“Kate” - Netflix Movie Review
“Kate” is the newest addition to the Netflix original movie catalog. It is also next up on the long list of likely to be forgotten Netflix original content.
“Kate” is an action-thriller film directed by Cedric Nicolas-Troyan. “Kate” is the second movie which Nicolas-Troyan has directed with his first one being “Huntsman: Winter’s War.” Both of these films are visually breathtaking.
Nicolas-Troyan, known for his visual styles once again flexes those muscles for “Kate.” There are many stylistic choices from the beautiful lights to an oddly realistic yet very fake looking car chase sequence. The best visual effect came with the gruesome blood-filled action sequences.
The fighting in the movie was splendid. It is a great filler for those waiting for the next John Wick film. The gory yet exciting battles can draw in any viewer who wants similar action of John Wick.
Leading the way of all the action sequences is Kate played by Mary Elizabeth Winstead. Winstead dazzled in her performance as the titular character. After being underutilized in “Birds of Prey,” it is nice to see Winstead play a powerful butt-kicking agent who after being poisoned has one day to get revenge on the individual that poisoned her.
Winstead is the bright spot of the whole movie. One can see that her performance is well done despite a poorly written script. The same cannot be said about the other main actors.
Other performers in the film are Woody Harrelson as Varrick, Miku Martineau as Ani, and Tadanobu Asano as Renji, and Jun Kunimura as Kijima.
Harrelson’s Varrick is a mentor and handler whose character arc is underused and leaves viewers with someone they can’t really connect too much with. Harrelson’s performance is him just playing his usual role of himself in this film.
Martineau’s Ani is the granddaughter of main Yakuza mob boss Kijima and daughter of the first target Kate kills. Ani suddenly is betrayed by her family top advisor Renji and forms a bond with Kate to take him down.
Martineau’s performance shows too much of her unlikeable side and switches emotions too easily where it's hard to see the growth of her character and her character’s relationships.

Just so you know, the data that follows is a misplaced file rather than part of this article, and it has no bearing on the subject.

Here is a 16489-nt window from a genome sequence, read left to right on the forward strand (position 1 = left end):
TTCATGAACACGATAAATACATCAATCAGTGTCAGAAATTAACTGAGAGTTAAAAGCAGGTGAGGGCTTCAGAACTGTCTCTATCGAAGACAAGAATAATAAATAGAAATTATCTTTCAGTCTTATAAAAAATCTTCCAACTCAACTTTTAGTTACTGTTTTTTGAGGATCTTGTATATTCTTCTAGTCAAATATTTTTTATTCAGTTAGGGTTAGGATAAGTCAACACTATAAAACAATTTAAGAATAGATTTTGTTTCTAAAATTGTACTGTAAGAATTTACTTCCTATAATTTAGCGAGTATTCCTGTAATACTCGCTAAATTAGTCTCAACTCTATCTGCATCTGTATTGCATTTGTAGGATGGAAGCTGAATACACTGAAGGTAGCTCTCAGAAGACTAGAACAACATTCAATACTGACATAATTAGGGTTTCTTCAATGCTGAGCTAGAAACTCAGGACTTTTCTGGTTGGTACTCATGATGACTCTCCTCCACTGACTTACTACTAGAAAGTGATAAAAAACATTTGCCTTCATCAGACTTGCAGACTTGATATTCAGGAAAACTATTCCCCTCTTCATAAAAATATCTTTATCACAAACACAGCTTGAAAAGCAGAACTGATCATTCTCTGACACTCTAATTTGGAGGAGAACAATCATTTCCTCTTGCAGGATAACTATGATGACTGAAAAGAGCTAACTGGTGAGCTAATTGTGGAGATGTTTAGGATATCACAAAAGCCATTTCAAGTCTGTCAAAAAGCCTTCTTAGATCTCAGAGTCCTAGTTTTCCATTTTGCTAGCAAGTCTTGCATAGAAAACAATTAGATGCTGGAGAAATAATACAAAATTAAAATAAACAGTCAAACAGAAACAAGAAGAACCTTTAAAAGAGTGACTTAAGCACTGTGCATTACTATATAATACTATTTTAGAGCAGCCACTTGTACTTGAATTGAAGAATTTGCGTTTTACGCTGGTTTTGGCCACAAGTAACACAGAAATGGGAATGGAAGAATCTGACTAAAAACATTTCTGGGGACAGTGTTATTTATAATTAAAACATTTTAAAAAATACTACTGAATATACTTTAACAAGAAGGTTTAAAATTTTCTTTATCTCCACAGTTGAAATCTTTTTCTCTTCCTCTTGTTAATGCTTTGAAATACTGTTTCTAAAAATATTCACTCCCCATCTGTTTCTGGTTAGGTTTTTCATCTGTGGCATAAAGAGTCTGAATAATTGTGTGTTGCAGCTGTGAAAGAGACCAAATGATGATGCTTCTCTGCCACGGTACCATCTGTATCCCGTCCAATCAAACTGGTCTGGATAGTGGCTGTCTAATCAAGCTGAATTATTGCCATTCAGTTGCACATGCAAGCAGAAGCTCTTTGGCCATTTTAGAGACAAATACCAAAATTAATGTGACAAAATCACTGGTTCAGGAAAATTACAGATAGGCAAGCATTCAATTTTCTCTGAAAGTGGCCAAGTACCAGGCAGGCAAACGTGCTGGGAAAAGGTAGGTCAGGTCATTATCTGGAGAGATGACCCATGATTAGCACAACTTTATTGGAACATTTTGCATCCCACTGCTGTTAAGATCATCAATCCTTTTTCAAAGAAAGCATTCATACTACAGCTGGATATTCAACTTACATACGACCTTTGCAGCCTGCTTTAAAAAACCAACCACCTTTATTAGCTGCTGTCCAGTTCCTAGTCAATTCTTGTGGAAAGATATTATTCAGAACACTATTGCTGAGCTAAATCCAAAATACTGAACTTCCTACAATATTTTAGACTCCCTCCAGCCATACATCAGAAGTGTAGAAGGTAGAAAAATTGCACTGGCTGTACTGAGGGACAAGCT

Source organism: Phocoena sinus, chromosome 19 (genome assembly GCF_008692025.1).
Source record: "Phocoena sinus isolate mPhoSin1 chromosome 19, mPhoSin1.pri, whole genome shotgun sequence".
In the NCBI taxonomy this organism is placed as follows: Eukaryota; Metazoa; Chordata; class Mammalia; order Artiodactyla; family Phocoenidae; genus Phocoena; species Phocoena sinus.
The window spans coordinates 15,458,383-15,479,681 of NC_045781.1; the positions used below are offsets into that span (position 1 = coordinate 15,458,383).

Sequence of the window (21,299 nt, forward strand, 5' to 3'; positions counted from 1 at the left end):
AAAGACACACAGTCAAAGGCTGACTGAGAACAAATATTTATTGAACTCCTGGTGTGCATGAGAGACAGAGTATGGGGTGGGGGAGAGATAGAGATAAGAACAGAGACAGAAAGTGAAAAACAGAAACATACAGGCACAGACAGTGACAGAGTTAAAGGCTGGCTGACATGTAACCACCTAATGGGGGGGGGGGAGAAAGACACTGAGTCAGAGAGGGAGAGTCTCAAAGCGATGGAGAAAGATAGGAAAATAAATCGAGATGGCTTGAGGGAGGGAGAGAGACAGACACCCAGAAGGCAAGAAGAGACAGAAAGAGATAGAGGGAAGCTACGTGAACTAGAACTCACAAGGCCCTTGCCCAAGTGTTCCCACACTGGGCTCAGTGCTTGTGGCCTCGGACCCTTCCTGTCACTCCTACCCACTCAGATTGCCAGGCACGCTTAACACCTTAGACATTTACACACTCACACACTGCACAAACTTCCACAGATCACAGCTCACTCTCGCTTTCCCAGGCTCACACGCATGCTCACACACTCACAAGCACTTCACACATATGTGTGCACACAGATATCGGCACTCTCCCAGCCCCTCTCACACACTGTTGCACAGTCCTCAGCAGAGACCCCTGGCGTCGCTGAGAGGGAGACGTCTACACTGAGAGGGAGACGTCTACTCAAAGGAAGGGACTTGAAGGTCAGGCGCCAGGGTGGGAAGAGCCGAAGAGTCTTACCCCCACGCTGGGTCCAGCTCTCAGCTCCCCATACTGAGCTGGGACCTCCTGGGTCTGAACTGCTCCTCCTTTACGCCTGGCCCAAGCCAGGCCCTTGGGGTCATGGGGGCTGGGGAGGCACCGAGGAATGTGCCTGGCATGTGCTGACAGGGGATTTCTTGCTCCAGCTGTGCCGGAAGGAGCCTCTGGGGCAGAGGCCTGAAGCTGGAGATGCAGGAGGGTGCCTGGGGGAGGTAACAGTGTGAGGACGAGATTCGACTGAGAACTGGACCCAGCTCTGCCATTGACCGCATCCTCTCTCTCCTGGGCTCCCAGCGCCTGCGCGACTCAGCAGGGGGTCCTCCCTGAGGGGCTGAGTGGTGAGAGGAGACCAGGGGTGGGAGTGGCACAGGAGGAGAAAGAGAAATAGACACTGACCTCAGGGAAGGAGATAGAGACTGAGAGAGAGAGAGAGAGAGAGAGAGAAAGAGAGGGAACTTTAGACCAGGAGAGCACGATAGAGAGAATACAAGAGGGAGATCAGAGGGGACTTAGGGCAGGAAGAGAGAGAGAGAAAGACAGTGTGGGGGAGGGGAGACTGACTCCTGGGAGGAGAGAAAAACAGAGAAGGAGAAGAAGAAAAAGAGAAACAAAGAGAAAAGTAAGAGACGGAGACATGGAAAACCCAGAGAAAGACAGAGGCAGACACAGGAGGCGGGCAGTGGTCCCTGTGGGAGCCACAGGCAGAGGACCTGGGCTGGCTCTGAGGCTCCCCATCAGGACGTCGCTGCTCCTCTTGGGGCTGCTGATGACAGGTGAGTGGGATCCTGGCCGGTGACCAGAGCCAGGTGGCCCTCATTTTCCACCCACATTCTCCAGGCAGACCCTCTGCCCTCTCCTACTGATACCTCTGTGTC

Asano’s Renji is top advisor to the head of Yakuza, Kijima, and is trying to end Kijima and his bloodline so he can take over. Renji’s script and performance is forgettable and very basic bad guy performance.
Kunimura has the next best performance right behind Winstead with his character Kijima being the head of the Yakuza. Although not used until the final act, his performance is serious yet comical where the audience can feel Kijima’s beliefs and intimidation.
Kunimura shines specifically in his first introduction and fight scene where the script shows rare moments of good writing.
The primary issue of the film is the highly predictable plot and lack of character development. Early in the movie, Varrick says a line and any basic audience member knows his story arc based off of that one line.
The character development was very poorly done. Kate throughout the movie will have random flashbacks. Most of the time they appear when she is knocked out or asleep, but they seem really rushed and trying to force ways to relate with her as a child assassin.
Most other characters don’t even come near any character growth Kate has and that says a lot about how they handled it in this film.
Ani’s growth is meant to be a newer crime boss version of Kate, but when Ani kills someone, the viewer sees her fear of taking a life and losing morality. Then a couple scenes later, Ani can kill people left and right. The moral dilemmas the characters have feel like they were just wedged into the movie.
There was a scene in the movie where it looks like the film will end right before the final act of the movie. If it were to end there, the movie would've been better and had a rare moment of strong writing and fixed a lot of its flaws. Instead, the writers and director elected to go with a slightly happier ending that closes up the story more but feels less fulfilling than if the movie ended on the sadder note it could have.
Overall, this movie isn’t about the very mediocre plot, instead its intense fights and strong performance from Winstead. This isn’t a movie a viewer will go back to watch for story, but to go see the ultra-violent action and the beautiful visual styles that director Nicolas-Troyan is known for.
Ethan Hetrick is a first-year communications major. To contact him, email firstname.lastname@example.org.